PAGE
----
It's The Law
Attorney Might Bind Client
I have been working on a contract. We made some changes and the attorney for the other side signed the changes. I asked for his client to sign, but he told me his signature was good enough. A few days later, his client called me to tell me that he did not agree to the changes and we did not have a deal. Do I have a contract or not?
Authority of an attorney and ability to bind a client depends on the circumstances of each case. In litigation, attorneys generally have implied authority to control procedural aspects of court action. That is acknowledged in Florida's Rules of Judicial Administration, which require every pleading and other paper of a party represented by an attorney be signed by at least one attorney of record when it is filed with the Court. The authority of an attorney in a lawsuit extends to agreement on facts, admissibility of evidence and procedural matters. But, if the lawyer is going to admit something that might be detrimental to his client, the admission must be when the client is present and without objection of the client.
An attorney does not have power to unilaterally deal with the merits of a case. The client must consent to dismissal of a lawsuit. The client must also consent to stipulation for entry of a final judgment. Perhaps most importantly, an attorney has no authority to settle a client's case without the client's consent. That is also true in mediation, where the client must agree to settlement and the attorney cannot bind the client absent agreement.
A good example of an attorney lacking authority to bind a client in a contract matter is the case of Rushing v. Garrett. The
Rushing case involved a lawsuit to partition or divide real property. In the correspondence between the parties' attorneys, one attorney indicated his clients would buy or sell the property at a stated price. The trial judge ruled that created a binding contract, as the attorney bound the client. The appellate court reversed stating that hiring an attorney to negotiate a settlement, without any other action on part of the client did not create apparent authority or actual authority to execute a contract imposing liabilities and burdens on the client.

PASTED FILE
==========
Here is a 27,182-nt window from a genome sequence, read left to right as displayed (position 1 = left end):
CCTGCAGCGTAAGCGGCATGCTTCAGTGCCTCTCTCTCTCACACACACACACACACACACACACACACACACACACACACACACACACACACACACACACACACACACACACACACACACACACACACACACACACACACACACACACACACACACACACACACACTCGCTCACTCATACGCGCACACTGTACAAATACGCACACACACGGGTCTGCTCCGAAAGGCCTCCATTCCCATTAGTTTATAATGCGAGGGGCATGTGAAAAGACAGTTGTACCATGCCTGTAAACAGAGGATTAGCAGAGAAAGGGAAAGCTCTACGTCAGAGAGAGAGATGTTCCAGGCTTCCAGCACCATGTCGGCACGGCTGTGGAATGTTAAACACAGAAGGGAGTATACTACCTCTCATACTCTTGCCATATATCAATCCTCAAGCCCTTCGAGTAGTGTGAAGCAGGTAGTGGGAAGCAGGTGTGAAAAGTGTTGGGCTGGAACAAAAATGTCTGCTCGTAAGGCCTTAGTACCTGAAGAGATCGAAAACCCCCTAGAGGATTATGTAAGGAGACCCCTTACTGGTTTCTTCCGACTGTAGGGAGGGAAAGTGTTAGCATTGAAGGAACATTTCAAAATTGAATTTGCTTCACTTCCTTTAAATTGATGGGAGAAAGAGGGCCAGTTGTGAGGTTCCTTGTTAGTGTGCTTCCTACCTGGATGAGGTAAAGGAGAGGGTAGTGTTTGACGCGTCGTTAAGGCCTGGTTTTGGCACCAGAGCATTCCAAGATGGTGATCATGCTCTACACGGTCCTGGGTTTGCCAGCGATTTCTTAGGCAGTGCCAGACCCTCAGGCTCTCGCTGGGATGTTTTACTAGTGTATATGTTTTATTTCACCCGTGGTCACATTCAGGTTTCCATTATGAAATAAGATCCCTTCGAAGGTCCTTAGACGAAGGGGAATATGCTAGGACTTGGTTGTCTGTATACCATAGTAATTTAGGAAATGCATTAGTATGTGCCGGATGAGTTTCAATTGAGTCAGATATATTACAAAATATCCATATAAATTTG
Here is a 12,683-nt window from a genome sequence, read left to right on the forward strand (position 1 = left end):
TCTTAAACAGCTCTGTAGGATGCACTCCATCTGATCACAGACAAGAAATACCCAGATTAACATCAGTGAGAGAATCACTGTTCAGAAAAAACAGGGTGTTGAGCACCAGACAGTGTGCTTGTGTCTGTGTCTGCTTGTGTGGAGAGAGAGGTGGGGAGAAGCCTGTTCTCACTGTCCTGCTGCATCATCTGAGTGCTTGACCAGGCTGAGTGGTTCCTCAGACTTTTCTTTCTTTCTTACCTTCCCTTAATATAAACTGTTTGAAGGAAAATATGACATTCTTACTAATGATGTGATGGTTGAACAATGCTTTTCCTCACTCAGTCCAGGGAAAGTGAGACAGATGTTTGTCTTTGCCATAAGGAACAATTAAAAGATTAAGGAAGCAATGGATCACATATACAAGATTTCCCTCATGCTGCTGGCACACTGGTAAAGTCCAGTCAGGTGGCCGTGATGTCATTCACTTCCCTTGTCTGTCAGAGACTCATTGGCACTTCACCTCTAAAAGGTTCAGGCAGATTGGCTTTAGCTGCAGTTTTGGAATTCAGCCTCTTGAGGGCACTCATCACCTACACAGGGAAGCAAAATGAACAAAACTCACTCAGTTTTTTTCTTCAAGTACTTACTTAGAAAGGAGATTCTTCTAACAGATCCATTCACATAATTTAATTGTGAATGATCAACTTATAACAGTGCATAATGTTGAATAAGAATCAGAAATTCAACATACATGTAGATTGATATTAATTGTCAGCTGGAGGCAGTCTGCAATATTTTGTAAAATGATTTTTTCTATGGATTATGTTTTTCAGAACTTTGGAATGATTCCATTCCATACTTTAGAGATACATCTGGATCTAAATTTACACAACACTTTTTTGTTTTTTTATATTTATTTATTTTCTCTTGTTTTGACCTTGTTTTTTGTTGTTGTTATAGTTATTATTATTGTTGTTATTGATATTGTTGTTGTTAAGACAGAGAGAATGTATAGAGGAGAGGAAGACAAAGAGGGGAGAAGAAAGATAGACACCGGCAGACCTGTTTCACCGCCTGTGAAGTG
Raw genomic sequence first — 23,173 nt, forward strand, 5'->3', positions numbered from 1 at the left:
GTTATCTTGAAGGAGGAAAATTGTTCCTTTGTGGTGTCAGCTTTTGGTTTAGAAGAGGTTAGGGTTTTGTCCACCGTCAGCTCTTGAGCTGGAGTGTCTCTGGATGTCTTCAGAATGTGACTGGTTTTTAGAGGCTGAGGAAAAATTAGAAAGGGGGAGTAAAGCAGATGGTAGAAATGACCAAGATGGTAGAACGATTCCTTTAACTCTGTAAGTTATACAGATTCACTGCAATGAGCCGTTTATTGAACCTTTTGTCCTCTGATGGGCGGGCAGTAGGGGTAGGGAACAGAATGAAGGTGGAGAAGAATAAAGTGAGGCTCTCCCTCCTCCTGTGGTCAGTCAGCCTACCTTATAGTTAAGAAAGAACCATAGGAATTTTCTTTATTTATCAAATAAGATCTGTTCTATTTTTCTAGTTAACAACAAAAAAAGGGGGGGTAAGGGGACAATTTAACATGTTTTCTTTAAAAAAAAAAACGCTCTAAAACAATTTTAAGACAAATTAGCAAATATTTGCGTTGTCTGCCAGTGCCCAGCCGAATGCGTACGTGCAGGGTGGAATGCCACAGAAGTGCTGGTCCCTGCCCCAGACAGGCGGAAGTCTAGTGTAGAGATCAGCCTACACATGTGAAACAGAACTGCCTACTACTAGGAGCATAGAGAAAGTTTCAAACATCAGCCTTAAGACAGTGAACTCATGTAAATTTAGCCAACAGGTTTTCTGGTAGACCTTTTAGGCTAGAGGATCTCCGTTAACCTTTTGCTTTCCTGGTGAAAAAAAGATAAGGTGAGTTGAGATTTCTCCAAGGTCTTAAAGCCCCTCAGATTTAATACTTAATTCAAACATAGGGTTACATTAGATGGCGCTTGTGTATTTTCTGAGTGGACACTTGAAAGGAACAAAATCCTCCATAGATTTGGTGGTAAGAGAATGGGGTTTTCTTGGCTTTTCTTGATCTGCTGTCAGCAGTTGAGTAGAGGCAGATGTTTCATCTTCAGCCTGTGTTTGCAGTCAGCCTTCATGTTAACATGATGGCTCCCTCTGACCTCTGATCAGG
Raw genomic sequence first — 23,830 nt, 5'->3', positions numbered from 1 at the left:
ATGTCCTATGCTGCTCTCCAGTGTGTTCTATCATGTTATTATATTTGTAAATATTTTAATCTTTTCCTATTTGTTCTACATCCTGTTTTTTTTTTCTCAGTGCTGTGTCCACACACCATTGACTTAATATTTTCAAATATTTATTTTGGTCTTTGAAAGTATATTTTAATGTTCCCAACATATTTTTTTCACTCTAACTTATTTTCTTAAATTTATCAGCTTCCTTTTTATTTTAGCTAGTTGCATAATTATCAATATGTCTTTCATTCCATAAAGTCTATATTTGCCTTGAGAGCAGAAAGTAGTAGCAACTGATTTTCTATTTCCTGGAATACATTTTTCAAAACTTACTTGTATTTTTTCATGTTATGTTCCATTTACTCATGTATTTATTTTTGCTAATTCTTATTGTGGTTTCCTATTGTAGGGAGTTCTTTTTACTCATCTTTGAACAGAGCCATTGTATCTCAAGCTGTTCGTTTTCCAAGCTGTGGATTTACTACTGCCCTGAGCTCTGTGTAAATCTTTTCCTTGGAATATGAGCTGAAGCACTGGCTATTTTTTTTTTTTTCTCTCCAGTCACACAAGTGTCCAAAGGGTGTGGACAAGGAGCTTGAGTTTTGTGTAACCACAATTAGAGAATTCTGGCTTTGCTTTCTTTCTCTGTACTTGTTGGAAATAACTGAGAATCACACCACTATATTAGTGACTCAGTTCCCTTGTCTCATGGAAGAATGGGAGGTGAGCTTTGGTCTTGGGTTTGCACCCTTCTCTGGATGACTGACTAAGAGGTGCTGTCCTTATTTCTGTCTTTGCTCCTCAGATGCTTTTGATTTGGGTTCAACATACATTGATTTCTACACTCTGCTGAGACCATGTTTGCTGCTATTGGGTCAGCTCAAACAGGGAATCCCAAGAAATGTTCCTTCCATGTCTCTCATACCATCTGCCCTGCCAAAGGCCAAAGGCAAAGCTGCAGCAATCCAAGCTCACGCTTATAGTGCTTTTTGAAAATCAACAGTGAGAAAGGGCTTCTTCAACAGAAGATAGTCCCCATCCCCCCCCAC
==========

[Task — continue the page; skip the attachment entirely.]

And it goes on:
The Rushing case does explain that in some cases, an attorney may have apparent authority, if not actual authority, that will bind the client. Those cases require the client taking action which would lead another party to believe in good faith that the client consents to the acts of the attorney or has given the attorney authority to bind the client in that particular matter.
The case of Franklin Pond, Inc. v. Ricci is even clearer. In the
Ricci case, an attorney signed a real estate sale contract on behalf of the buyer. The contract was signed by Mr. & Mrs. Ricci as sellers. Later, the contract was amended and the attorney again signed for the buyer. The deal fell through and the buyer sued for specific performance, seeking judgment forcing the seller to perform under the contract. The court ruled there was insufficient evidence to establish the attorney had authority to execute the purchase contract on behalf of the buyer. The court explained that an attorney has no implied authority to execute a contract for sale or purchase of real property and must have express authorization. It said authorization was lacking and there was no contract.
Under certain circumstances, attorneys do have authority to bind their client's contractually. In the case of Federal Property Management v. Richmond Health Care, the seller's attorney extended a contract termination date and continued negotiations with a buyer. Evidence established the seller's president knew the attorney was negotiating, that the termination date had been extended by the attorney and that the buyer was treating the contract as still in effect. The seller's president did not notify the buyer or direct the seller's attorney to notify the buyer's attorney that the contract was no longer effective. The seller's claim that the contract was not extended and that it terminated on the original termination date was rejected by the court.
The facts and circumstances of these cases will affect the outcome. If the client has given the attorney express authority to take action, the client will be bound. In some cases, giving the attorney apparent authority to bind the client will be enough. To play it safe, anyone involved in contract negotiations should be sure that all parties sign the contract and any amendment changing or modifying terms after the contract is signed.
By: William G. Morris, Esquire
William G. Morris is an attorney with offices at 247 North Collier Boulevard on Marco Island, Florida. His practice covers a broad range of subjects, including civil litigation, real estate, business and corporate law, estate planning and probate, domestic relations and contracts. He writes this column periodically with respect to legal matters that frequently affect non-lawyers. The information contained in this column is not intended as legal advice and, of necessity, is generalized. For questions about specific circumstances, the reader should consult a qualified attorney.
Questions for this column can be sent to: William G. Morris, e-mail: firstname.lastname@example.org or by fax, (239) 642-0722 or
The Marco Island Eagle
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